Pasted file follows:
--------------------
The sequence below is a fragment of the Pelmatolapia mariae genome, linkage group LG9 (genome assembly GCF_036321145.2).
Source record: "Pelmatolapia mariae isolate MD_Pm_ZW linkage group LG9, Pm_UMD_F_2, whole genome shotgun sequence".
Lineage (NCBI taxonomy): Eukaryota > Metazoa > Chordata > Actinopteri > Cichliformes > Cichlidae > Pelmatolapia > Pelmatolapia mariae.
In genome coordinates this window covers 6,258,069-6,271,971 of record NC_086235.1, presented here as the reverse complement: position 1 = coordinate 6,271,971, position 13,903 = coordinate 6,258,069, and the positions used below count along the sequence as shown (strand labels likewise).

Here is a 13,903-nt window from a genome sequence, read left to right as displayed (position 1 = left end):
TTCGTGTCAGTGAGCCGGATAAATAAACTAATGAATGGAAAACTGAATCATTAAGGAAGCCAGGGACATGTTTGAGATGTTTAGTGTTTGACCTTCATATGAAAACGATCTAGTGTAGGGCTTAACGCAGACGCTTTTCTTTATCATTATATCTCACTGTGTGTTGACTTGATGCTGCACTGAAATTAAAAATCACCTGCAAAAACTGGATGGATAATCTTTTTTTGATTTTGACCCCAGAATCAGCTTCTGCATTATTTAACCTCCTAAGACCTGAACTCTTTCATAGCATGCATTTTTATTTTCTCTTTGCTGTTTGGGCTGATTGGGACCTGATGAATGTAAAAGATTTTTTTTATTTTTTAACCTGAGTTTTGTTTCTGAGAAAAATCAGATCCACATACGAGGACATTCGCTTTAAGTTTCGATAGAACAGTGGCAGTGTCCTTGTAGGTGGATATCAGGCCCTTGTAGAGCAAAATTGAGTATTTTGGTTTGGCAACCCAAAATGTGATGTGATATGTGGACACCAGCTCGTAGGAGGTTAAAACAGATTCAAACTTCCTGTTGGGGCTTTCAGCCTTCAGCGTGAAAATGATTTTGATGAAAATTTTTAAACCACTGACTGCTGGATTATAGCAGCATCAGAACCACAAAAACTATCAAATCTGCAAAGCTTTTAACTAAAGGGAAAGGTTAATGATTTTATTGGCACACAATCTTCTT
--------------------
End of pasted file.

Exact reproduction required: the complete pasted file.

The sequence below is a fragment of the Pelmatolapia mariae genome, linkage group LG9 (genome assembly GCF_036321145.2).
Source record: "Pelmatolapia mariae isolate MD_Pm_ZW linkage group LG9, Pm_UMD_F_2, whole genome shotgun sequence".
Lineage (NCBI taxonomy): Eukaryota > Metazoa > Chordata > Actinopteri > Cichliformes > Cichlidae > Pelmatolapia > Pelmatolapia mariae.
In genome coordinates this window covers 6,258,069-6,271,971 of record NC_086235.1, presented here as the reverse complement: position 1 = coordinate 6,271,971, position 13,903 = coordinate 6,258,069, and the positions used below count along the sequence as shown (strand labels likewise).

Here is a 13,903-nt window from a genome sequence, read left to right as displayed (position 1 = left end):
TTCGTGTCAGTGAGCCGGATAAATAAACTAATGAATGGAAAACTGAATCATTAAGGAAGCCAGGGACATGTTTGAGATGTTTAGTGTTTGACCTTCATATGAAAACGATCTAGTGTAGGGCTTAACGCAGACGCTTTTCTTTATCATTATATCTCACTGTGTGTTGACTTGATGCTGCACTGAAATTAAAAATCACCTGCAAAAACTGGATGGATAATCTTTTTTTGATTTTGACCCCAGAATCAGCTTCTGCATTATTTAACCTCCTAAGACCTGAACTCTTTCATAGCATGCATTTTTATTTTCTCTTTGCTGTTTGGGCTGATTGGGACCTGATGAATGTAAAAGATTTTTTTTATTTTTTAACCTGAGTTTTGTTTCTGAGAAAAATCAGATCCACATACGAGGACATTCGCTTTAAGTTTCGATAGAACAGTGGCAGTGTCCTTGTAGGTGGATATCAGGCCCTTGTAGAGCAAAATTGAGTATTTTGGTTTGGCAACCCAAAATGTGATGTGATATGTGGACACCAGCTCGTAGGAGGTTAAAACAGATTCAAACTTCCTGTTGGGGCTTTCAGCCTTCAGCGTGAAAATGATTTTGATGAAAATTTTTAAACCACTGACTGCTGGATTATAGCAGCATCAGAACCACAAAAACTATCAAATCTGCAAAGCTTTTAACTAAAGGGAAAGGTTAATGATTTTATTGGCACACAATCTTCTT